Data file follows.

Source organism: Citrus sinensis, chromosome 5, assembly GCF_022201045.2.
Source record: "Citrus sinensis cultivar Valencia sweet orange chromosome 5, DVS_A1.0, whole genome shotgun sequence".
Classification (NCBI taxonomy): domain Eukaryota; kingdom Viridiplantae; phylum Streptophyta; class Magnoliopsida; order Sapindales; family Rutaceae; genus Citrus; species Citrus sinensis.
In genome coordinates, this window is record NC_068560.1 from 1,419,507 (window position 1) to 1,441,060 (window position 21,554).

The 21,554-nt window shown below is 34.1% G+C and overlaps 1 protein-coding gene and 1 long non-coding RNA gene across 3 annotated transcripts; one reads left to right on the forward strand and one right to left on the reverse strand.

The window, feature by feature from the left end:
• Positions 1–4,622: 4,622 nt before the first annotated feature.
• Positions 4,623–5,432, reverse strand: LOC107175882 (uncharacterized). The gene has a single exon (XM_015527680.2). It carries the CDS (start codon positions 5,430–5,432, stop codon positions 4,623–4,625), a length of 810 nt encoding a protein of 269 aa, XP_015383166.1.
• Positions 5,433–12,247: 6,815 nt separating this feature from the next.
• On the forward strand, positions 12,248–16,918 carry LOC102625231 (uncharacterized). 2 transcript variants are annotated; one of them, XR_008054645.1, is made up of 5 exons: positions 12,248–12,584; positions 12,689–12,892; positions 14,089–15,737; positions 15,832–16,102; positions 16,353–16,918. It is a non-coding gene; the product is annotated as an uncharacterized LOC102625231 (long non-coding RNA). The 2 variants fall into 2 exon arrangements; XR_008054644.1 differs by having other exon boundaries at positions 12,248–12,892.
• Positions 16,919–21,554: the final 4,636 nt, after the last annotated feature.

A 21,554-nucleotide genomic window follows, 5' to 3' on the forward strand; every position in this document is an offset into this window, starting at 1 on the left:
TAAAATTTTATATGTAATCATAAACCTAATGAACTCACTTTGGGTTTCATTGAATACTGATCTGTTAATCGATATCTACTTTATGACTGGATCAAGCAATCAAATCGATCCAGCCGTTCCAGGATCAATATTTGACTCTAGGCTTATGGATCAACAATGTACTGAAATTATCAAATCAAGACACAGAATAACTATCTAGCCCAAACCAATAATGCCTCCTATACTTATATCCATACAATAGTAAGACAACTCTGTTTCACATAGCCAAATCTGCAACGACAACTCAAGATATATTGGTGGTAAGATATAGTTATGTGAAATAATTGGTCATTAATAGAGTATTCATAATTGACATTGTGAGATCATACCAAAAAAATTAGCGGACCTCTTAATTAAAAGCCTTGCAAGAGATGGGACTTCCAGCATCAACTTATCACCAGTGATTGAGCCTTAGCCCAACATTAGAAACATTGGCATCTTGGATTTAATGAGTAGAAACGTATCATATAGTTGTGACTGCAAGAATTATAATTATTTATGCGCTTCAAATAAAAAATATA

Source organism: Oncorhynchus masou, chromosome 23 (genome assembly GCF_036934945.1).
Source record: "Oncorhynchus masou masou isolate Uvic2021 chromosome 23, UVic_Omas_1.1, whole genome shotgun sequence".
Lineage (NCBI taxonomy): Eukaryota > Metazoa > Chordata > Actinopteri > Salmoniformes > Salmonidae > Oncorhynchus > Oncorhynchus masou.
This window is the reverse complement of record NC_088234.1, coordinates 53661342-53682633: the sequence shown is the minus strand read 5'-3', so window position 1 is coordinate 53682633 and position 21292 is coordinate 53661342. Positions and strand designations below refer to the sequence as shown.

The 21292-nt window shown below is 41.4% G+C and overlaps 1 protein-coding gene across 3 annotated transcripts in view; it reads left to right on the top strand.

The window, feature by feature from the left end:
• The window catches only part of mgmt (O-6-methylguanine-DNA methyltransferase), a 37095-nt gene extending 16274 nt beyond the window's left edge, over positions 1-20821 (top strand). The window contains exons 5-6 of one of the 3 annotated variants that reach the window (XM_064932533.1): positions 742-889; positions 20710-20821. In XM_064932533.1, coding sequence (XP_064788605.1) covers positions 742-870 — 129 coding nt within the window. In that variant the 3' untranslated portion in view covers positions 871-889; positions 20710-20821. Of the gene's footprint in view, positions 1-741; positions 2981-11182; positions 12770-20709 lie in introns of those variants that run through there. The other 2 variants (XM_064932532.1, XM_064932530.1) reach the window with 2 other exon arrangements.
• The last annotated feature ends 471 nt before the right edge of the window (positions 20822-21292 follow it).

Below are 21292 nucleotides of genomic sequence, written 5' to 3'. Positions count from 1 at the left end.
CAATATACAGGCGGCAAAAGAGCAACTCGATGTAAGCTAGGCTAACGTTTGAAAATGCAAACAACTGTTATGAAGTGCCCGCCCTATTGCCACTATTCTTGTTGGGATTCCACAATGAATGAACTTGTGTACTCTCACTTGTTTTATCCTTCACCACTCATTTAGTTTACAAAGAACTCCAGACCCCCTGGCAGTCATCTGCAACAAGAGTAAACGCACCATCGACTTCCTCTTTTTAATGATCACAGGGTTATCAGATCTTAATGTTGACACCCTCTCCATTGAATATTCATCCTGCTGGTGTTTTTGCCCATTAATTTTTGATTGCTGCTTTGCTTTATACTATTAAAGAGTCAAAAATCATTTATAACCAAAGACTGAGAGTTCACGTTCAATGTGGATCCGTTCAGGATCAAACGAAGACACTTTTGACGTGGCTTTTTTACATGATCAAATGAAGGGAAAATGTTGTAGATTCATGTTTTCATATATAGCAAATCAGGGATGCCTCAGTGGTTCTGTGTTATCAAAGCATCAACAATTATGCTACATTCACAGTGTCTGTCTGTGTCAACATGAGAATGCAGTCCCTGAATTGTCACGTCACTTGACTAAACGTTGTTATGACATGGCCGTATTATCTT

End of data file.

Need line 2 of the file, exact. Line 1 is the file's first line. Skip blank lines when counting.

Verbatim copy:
Source record: "Citrus sinensis cultivar Valencia sweet orange chromosome 5, DVS_A1.0, whole genome shotgun sequence".